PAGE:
1. Robert Wood Johnson Foundation. Male nurses break through barriers to diversify profession. http://www.rwjf.org/en/library/articles-and-news/2011/09/male-nurses-break-through-barriers-to-diversify-profession.html.
2. South University. Male nurses defy stereotypes. http://source.southuniversity.edu/nursing-careers-not-defined-by-gender-a-look-at-the-male-nurse-52817.aspx.


Tuesday, June 21, 2016

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The Zika virus has all but taken over the news ever since its outbreak in early 2015. The virus is primarily spread through the bites of infected Aedes aegypti and albopictus mosquitoes.  When someone contracts Zika, they may exhibit fever, rash, joint pain, and conjunctivitis for several days to a week.1 How can NPs prepare to identify and treat Zika?

These symptoms may be mistaken for other illnesses, making it imperative that proper blood testing is completed to detect the virus for individuals at risk.1 The virus is responsible for congenital deformities and neurological impairments, including microcephaly.2,3 There are no treatments for Zika, but pain management, fluids, rest, and other care should be provided for those affected by the virus.1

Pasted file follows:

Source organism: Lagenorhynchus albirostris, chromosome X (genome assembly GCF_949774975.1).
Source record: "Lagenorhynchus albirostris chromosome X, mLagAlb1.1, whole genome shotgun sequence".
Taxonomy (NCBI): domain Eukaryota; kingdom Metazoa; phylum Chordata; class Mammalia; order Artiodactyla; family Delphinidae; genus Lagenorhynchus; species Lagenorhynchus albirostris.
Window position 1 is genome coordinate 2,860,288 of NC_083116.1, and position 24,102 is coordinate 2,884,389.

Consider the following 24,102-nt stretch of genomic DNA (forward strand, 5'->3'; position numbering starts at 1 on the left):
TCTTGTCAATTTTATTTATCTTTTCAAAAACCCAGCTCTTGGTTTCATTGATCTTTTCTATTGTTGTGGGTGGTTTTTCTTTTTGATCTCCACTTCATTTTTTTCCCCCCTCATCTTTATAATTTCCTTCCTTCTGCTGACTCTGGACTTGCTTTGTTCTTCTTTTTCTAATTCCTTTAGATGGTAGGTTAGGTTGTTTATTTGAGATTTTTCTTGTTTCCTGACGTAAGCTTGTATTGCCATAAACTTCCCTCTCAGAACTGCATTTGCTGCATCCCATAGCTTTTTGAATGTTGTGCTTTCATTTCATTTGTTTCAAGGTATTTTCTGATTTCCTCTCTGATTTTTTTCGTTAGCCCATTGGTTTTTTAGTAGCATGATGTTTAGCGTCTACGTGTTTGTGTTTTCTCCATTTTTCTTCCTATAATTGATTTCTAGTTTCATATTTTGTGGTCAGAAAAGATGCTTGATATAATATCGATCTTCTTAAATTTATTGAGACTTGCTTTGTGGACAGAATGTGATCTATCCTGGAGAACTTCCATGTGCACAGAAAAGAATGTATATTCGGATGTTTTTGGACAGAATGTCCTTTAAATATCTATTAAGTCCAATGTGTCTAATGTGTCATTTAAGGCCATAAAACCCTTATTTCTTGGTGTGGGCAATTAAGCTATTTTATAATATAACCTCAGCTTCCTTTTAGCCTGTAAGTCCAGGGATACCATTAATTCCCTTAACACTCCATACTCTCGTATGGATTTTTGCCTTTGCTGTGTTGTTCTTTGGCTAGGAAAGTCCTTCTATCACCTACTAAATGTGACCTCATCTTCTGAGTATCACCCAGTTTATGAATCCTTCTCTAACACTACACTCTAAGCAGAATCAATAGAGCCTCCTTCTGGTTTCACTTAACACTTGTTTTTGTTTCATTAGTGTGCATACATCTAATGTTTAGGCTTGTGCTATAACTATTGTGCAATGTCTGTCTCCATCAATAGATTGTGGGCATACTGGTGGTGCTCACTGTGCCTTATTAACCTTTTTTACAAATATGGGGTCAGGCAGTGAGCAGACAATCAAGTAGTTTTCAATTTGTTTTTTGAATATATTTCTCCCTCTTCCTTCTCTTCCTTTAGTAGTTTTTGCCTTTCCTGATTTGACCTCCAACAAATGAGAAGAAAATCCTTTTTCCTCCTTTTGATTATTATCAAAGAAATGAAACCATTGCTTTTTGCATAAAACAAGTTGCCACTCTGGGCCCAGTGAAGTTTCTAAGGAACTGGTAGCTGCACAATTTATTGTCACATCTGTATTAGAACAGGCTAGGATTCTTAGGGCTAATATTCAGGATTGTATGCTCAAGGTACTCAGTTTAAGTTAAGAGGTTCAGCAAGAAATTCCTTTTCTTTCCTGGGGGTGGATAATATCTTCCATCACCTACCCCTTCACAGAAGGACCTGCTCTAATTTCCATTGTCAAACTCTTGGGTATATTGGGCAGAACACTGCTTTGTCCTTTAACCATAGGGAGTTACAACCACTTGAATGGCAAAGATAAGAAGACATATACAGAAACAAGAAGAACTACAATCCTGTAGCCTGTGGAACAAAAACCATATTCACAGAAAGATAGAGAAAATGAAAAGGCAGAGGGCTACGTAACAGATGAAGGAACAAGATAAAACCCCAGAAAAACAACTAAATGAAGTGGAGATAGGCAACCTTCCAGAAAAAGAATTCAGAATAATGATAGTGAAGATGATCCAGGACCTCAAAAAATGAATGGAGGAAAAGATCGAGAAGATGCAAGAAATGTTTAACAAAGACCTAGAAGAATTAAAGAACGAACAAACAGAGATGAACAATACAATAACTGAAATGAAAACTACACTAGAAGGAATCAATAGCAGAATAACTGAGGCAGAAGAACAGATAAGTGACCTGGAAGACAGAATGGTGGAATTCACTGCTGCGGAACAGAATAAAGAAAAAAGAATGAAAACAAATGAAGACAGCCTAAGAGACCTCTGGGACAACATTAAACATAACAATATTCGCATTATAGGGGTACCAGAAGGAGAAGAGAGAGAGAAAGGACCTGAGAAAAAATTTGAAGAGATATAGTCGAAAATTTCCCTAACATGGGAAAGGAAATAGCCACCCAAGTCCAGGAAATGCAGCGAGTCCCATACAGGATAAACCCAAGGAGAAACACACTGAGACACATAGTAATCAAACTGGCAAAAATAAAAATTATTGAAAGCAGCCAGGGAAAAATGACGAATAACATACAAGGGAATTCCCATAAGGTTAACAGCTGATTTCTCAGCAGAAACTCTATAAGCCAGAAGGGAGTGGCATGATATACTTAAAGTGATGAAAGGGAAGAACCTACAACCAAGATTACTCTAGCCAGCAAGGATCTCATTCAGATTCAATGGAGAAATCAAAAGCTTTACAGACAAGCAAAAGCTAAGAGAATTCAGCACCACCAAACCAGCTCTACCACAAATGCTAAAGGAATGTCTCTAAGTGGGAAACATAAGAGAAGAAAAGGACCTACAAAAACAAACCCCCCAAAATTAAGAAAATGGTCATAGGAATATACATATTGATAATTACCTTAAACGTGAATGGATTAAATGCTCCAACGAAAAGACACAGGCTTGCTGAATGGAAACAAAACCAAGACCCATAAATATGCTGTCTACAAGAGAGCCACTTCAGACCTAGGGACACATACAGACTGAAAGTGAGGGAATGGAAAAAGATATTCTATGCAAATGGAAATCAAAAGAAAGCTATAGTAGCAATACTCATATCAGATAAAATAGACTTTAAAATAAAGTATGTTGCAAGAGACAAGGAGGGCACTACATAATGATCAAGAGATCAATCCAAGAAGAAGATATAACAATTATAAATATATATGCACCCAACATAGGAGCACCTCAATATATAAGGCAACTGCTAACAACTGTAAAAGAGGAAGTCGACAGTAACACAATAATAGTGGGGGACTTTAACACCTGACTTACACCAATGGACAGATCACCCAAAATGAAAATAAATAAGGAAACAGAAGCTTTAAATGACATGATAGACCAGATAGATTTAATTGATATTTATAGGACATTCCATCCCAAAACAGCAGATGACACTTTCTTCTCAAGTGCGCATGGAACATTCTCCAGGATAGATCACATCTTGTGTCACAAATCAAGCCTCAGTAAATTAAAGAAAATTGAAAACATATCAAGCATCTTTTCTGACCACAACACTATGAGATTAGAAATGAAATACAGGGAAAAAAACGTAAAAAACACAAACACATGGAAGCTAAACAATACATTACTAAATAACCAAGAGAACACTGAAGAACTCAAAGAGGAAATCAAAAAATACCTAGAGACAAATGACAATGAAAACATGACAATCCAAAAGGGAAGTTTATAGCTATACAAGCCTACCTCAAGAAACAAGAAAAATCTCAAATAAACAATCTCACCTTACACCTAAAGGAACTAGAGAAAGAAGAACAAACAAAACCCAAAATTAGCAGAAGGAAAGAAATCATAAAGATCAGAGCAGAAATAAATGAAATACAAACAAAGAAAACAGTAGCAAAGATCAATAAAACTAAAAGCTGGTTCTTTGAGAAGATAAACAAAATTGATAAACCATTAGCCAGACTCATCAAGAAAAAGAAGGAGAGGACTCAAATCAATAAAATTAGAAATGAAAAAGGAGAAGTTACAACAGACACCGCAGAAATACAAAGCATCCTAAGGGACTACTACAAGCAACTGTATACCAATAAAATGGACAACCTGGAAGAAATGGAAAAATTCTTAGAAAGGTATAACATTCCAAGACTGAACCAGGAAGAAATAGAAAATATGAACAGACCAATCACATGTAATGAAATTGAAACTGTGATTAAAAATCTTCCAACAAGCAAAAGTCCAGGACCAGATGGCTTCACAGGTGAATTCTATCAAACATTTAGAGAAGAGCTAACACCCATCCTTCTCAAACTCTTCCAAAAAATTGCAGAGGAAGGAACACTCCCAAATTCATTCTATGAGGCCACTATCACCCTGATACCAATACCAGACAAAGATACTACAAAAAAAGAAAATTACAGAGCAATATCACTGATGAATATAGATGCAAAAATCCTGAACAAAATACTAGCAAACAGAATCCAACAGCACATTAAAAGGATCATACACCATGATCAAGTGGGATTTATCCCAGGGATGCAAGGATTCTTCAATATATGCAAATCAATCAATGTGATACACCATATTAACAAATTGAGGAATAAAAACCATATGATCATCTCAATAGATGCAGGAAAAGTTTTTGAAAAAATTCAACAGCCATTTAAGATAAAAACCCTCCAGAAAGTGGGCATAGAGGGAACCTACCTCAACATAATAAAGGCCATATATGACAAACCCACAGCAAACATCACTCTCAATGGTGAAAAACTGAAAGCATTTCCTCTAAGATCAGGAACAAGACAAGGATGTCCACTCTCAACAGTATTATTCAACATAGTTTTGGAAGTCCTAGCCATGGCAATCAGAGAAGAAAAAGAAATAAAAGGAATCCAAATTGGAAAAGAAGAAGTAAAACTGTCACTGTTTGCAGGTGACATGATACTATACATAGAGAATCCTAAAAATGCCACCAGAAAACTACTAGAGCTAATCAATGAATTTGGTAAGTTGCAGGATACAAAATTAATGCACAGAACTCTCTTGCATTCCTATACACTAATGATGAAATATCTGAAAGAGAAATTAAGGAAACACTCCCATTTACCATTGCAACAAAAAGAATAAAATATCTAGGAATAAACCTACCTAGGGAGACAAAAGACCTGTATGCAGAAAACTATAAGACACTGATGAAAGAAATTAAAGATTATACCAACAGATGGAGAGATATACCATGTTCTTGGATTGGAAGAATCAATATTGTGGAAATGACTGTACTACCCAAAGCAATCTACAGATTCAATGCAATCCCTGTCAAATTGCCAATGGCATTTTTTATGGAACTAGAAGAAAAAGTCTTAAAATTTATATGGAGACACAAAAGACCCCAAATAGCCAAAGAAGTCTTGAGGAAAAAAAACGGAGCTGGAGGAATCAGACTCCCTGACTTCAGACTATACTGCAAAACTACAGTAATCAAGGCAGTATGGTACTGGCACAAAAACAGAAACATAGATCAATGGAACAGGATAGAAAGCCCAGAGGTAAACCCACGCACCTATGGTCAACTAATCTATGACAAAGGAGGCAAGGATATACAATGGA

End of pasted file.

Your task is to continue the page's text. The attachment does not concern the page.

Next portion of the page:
The Zika virus may have an enormous global impact, and it is up to healthcare providers, including NPs, to determine a patient's risk of contracting the virus. Make sure to assess the patient and partner's travel plans, both past and future, as well as their likelihood of pregnancy. This is a preventable virus with public health and personal protective measures.2 While keeping in mind these care practices, review the CDC site often and stay updated on news regarding this virus and any possible medical advances.


 

REFERENCES:
1.  Advance Healthcare Network. Nursing management of the Zika virus.
     http://nursing.advanceweb.com/Features/Articles/Nursing-Management-of-the-Zika-Virus.aspx.
2.  American Association of Nurse Practitioners. Education tools – Zika.
     https://www.aanp.org/education/education-toolkits/zika
3.  Centers for Disease Control and Prevention. Zika and pregnancy.
     http://www.cdc.gov/zika/pregnancy/question-answers.html

Resources:
The Zika virus
About the Author

Jamesetta (Jamie) A. Newland
Jamesetta (Jamie) A. Newland is a Clinical Associate Professor at New York University College of Nursing where she is the director of the Doctor of Nursing Practice (DNP) program. She is also a certified Family Nurse Practitioner in the NYU Nursing Faculty Practice. Her expertise on nurse practitioner education and practice has been sought nationally and internationally. She is the current editor-in-chief of The Nurse Practitioner: The American Journal of Primary Healthcare, the inaugural journal publication for nurse practitioners.